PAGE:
Does your dog bark at the TV? Are they irritated when they see or hear animals on the screen? I thought my dog was a bit weird when doing this, but it turned out to be a very common problem. In the past few years, I have received a lot of emails on this topic, asking for help. So guess what? Today we are going to talk about how to stop your dog from barking and sprinting in front of the TV.
Why do some dogs bark at the TV and some ignore it? Some dogs bark at the TV because of excitement, some are responding to certain sights or sounds, some are frustrated, and some are stress and/or fear.
Lycra is a combination of all these factors. Without my intervention, it started to happen more frequently and the intensity became worse. Her general excitement about anything happening on TV turned into frustration. She saw all these animals having fun and doing exciting things in her own living room, but she could not join in, or even smell them. When she started to feel upset, I knew I had to find a way to stop it.
How to stop your dog from barking in front of the TV
When it comes to preventing your dog from barking at the TV, the first thing you need is a set of videos that will cause them to react. For this, I used these Paul Dinning videos. They are perfect for this method (as long as your dog responds to birds and squirrels) because they are high quality and straightforward-they only show animals moving on the screen.
This means that you don’t need to watch commercials or watch nature documentaries for 5 minutes set by the staff before getting your dog’s response. Once you click to play these videos, it's time to play them.
The second thing you need is a bunch of delicious food. When all these crazy things start to happen on TV, these will be used to keep your dog's attention.
Now that you have compiled some videos and prepared snacks, it's time to start. Sit in front of the TV with your dog and start playing one of the videos. I will start with the one you suspect will only cause a mild reaction from your dog. I first used bird videos; they were funny enough to make my dog stand up and investigate, but they didn’t immediately set her intensity to 100%.
When playing the video, pay attention to how your dog reacts. Are they interested in those birds? Are they getting excited? Are they barking? Has your dog jumped off the sofa and started to watch TV? Observe their reactions so that you can predict when they will react.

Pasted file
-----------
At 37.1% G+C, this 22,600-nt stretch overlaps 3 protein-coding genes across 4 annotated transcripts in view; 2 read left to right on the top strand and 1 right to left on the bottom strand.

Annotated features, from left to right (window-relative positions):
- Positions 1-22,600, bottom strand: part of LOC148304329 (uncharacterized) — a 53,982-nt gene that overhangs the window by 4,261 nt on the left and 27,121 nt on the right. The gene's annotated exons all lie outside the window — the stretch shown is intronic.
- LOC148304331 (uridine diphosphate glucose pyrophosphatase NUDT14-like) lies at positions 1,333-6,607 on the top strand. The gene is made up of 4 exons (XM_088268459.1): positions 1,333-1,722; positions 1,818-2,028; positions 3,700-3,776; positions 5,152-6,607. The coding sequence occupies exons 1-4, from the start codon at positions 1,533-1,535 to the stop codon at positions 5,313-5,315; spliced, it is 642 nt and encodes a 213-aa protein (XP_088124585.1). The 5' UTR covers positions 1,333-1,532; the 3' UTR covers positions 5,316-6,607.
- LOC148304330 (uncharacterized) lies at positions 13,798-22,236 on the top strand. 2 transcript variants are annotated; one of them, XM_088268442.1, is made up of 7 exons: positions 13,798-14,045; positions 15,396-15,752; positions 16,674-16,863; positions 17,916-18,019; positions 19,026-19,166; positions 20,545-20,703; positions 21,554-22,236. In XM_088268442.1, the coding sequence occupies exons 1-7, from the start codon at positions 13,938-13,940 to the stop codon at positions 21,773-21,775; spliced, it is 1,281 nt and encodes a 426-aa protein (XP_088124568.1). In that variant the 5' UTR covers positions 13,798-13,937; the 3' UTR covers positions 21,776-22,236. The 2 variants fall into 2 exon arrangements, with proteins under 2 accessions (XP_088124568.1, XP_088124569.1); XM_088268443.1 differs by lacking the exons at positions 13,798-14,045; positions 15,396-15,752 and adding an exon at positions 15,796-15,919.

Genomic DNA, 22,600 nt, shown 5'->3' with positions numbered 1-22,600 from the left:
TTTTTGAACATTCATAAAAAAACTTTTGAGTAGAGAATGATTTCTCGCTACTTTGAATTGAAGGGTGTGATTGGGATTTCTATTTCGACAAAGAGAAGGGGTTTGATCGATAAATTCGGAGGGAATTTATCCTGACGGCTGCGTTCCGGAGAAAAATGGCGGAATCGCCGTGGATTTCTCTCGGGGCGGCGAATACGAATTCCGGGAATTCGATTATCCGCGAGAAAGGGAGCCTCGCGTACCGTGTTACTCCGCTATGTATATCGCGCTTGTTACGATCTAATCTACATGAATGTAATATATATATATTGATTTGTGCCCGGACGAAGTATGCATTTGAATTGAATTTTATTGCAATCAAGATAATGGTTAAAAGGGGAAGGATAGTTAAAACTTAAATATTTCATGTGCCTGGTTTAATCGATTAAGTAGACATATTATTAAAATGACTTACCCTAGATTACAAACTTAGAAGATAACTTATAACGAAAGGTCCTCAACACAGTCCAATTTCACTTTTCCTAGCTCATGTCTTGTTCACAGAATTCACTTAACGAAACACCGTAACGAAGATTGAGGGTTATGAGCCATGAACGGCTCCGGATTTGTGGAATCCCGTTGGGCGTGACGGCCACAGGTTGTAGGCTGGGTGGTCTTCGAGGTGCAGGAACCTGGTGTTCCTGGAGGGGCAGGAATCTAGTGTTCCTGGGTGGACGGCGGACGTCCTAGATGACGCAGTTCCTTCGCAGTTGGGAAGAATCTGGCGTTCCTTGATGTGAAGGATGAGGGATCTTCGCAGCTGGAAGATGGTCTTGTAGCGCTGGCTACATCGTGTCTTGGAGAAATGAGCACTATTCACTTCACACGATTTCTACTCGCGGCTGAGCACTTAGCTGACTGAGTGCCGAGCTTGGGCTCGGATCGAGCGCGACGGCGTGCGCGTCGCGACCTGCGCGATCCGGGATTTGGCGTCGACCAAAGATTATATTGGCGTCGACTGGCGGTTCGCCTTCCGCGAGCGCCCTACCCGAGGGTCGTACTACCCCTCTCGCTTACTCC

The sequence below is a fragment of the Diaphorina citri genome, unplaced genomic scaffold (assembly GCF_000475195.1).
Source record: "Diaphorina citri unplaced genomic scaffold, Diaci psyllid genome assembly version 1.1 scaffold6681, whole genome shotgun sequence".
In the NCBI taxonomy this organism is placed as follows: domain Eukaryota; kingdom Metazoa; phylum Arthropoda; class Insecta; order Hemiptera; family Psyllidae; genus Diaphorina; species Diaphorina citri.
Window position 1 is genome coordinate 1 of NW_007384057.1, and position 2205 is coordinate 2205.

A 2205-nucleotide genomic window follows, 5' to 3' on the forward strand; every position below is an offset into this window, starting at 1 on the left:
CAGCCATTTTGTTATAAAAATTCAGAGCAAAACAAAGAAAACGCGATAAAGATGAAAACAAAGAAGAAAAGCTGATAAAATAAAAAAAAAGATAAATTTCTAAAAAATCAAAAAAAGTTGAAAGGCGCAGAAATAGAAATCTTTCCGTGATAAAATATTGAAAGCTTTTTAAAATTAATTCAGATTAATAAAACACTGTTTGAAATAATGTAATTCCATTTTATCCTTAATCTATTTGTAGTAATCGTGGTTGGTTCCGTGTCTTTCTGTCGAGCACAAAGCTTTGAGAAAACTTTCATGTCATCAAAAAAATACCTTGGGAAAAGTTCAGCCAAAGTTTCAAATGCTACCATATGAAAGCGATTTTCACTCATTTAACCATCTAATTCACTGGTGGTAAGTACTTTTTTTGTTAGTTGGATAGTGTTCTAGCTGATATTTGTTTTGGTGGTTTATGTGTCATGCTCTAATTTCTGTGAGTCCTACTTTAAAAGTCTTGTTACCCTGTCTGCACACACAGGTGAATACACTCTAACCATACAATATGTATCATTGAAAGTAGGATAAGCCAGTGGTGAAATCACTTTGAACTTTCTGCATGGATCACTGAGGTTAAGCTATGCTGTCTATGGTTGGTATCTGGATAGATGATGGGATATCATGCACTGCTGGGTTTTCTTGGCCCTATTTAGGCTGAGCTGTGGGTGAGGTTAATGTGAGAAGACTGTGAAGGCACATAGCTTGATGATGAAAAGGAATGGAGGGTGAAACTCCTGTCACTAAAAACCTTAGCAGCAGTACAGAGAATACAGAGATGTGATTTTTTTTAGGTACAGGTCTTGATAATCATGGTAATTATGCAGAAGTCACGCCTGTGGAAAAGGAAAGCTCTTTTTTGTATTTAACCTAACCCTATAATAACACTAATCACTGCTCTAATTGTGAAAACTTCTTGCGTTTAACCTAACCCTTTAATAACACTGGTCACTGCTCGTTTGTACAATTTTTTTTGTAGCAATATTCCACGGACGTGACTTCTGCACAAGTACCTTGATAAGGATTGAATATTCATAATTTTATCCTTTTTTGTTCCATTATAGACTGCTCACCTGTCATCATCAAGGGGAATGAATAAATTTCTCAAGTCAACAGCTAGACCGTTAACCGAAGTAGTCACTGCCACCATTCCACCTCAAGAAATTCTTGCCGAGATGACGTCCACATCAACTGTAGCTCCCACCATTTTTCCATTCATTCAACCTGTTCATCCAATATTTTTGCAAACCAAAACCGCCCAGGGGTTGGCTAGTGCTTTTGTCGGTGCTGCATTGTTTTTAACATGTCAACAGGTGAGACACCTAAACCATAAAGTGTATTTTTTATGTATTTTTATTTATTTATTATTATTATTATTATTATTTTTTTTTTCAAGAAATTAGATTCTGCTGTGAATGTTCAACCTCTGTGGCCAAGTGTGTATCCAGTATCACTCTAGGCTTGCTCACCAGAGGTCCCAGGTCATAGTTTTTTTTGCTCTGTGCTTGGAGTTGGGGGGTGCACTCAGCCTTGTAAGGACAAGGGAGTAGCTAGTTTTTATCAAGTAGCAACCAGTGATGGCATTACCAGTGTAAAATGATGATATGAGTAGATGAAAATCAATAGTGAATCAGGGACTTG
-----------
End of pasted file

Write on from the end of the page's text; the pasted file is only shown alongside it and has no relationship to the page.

Now that you know exactly when your dog will respond, it is time to intervene before this happens. Give them a treat before they get too excited and tell them how good they are, because they calmly watch all these little birds. Give your dogs snacks while watching TV to let them know that they have made the right decision. Doing so repeatedly will help reinforce this behavior.
This may seem very simple, but it is a positive experience that you teach your dog to stay calm while watching TV and make them feel good.
Every time Lycra started to get a little excited while watching the video, I would tell her to "leave it" and give her a gift. When she started grumbling on the TV, I would tell her to "be quiet" and give her a treat. Over time, she started to react less to things on TV, and eventually she was able to remain calm reliably.
Starting with a video that only gets your dog's slight reaction is the key; if you choose someone who makes them immediately irritated, it will be difficult for them to calm down. When dogs become so excited (often referred to as exceeding the threshold), it is almost impossible for them to learn anything.
After you teach your dog to stay calm while watching the first video, it's time to move on to the second video. Use the same method as in video one (reward your dog to stay calm and quiet before they become too excited) and repeat as many times as necessary until you are sure that your dog can handle it without being too excited.
The trick is to slowly build their tolerance for all the crazy things that happen on TV without making them too excited to listen and learn. After your dog learns how to stay calm when watching birds, you will find it easier to keep them calm when watching animals such as squirrels and cats.
That’s an awful lot of words for a fairly basic concept, I know. I’m well aware that I have a tendency to over explain things. If you’re just here to stop your dog from barking at the TV here’s the short version: